The big Net Neutrality vote is coming up. The Twin Cities Metro iBA (independent business alliance) and Minnesota Council of Nonprofits are planning a meeting to discuss Net Neutrality on Thursday (Feb 19). Senator Franken is one of the speakers. I hope to attend and report out. In the meantime I thought it might be helpful to remind folks of the basics and present both sides of the issue.
The big deal right now is that the FCC (well Chairman Wheeler) is looking at reclassifying broadband under Title II (common carrier status). The popular belief is that Title II classification would allow the FCC to protect net neutrality by regulating against paid prioritization and discrimination.
For Net Neutrality/Title II
- Daily Yonder looks at Net Neutrality and affordability. They stress the idea that a provider must meet customer demands for reasonable service – in rural areas there have been issues with service being offered to a portion of a town or only within a town while neighbors on the outskirts get lesser services. Title II options would curb that and/or put in place protections for customers to complain about such (lack of) service.
- Electronic Frontier Foundation’s article on Net Neutrality focuses on what is and what isn’t in the proposals (which they point out we haven’t really seen yet). There’s a focus on allowing unfettered (or escalated) service for lawful content – but who will monitor the lawfulness of content and how? And will that transparency go two ways? Will customers know what providers are doing?
- Google Fiber supports Title II because it would allow them to gain access to utility poles and other essential infrastructure owned by utilities. The Wall Street Journal reports that cable and telecom companies have always had such access. The same article questions whether this shows support for Title II or is simply finding silver lining just in case.
- Sprint (via Ars Tecnica) says they will continue to invest even if regulated under Title II. This is a deviation from what many providers are saying (or at least the spirit of what they are saying). However, Sprint is hoping that wireless broadband will have more flexible regulation.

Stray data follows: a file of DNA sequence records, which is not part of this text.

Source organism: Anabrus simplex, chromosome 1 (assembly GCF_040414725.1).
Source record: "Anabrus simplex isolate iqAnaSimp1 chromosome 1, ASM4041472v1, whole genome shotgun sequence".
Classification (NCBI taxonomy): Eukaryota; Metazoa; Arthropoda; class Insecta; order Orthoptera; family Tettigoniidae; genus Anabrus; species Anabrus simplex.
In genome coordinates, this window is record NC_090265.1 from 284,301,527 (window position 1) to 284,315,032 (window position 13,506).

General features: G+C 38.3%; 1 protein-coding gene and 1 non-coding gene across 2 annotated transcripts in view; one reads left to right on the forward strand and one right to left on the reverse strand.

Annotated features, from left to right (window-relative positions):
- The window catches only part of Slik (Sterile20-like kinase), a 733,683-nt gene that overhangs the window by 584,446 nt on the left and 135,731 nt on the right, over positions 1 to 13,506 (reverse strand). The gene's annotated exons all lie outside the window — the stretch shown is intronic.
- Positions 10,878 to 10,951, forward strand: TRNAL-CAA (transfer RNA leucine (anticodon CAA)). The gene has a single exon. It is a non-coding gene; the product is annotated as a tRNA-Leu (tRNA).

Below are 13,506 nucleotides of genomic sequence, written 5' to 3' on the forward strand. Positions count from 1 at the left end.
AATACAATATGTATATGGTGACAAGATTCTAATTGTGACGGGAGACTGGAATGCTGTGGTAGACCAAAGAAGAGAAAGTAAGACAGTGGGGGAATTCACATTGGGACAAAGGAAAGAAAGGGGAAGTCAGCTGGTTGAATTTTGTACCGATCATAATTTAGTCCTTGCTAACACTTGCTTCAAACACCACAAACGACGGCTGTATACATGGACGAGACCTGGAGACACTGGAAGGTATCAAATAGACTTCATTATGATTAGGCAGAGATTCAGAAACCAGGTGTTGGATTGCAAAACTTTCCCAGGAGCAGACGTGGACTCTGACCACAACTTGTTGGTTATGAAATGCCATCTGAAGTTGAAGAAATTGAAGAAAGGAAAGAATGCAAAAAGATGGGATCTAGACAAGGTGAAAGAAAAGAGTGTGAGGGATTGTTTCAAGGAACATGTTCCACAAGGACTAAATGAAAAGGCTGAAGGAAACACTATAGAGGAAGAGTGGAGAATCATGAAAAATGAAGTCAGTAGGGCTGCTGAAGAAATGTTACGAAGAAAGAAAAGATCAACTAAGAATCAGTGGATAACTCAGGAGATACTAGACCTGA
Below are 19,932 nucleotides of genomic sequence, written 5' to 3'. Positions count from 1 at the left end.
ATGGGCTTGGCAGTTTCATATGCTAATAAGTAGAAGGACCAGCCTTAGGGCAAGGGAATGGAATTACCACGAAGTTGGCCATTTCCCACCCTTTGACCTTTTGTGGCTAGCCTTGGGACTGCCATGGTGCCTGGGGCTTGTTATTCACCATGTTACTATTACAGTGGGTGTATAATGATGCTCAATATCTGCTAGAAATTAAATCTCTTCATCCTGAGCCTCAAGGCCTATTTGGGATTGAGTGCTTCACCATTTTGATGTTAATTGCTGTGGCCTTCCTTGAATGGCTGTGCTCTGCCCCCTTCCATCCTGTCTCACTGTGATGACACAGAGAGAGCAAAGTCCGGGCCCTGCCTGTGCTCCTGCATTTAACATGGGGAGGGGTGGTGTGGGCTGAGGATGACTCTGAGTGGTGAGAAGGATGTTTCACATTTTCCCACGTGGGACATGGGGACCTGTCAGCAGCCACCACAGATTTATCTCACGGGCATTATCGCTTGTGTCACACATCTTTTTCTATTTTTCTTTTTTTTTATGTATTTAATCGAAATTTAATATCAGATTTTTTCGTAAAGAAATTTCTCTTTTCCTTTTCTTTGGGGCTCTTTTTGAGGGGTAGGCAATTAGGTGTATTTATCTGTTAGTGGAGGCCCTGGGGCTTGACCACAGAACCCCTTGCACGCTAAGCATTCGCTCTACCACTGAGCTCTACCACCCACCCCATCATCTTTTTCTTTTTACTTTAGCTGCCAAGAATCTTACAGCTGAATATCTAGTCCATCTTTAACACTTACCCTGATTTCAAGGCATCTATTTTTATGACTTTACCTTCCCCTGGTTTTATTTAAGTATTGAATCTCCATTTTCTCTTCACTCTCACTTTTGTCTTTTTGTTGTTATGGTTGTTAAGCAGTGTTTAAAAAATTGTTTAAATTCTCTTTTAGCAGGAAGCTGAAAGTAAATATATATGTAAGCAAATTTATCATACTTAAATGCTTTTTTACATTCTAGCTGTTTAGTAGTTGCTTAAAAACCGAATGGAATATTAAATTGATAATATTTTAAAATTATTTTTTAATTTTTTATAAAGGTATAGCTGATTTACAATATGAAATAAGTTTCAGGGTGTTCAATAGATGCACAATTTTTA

Against Net Neutrality/Title II
- The Internet Innovation Alliance (via Forbes) also discusses affordability. They point out that Title II comes with more regulation, which will costs the providers who will in turn pass costs onto customers. “The average American household with a fixed broadband connection would pay in the range of an additional $51 to $83 per year, and those with one smartphone or other wireless broadband device (tablet) would pay $72 more annually.”
- Fierce Telecom reports on Municipal providers do not support Title II – or at least they don’t support being held to Title II standards. They are asking to be exempt from Title II provisions because they have no “incentive to harm the openness of the Internet.”
- The NCTA (National Cable & Telecommunications Association (via Multichannel) says they will sue if Title II passes because NCTA President (for former FCC Chair) Michael Powell says billions of dollars have been invested in the industry one set of playing rules and those would change with Title II.
- Tech Freedom doesn’t support Title II because they see this as a way to push a political agenda and/or to side step Congressional jurisdiction. They ask some pointed questions similar to the EFF’s questions about – are we regulating/protecting customers, providers or regulators?
I must admit I didn’t spend all weekend scanning everything written about Net Neutrality – but I have tried to select points of view that were echoed by several people or at least were getting some traction in press and social media. No matter how you feel about it, I think it’s helpful to see all sides to ask good questions because everyone seems to agree that this may be the most important thing the FCC does for a long while. They received unprecedented comments from the public on the issue. Let’s hope the old school crowd sourcing can help us come up with something really good!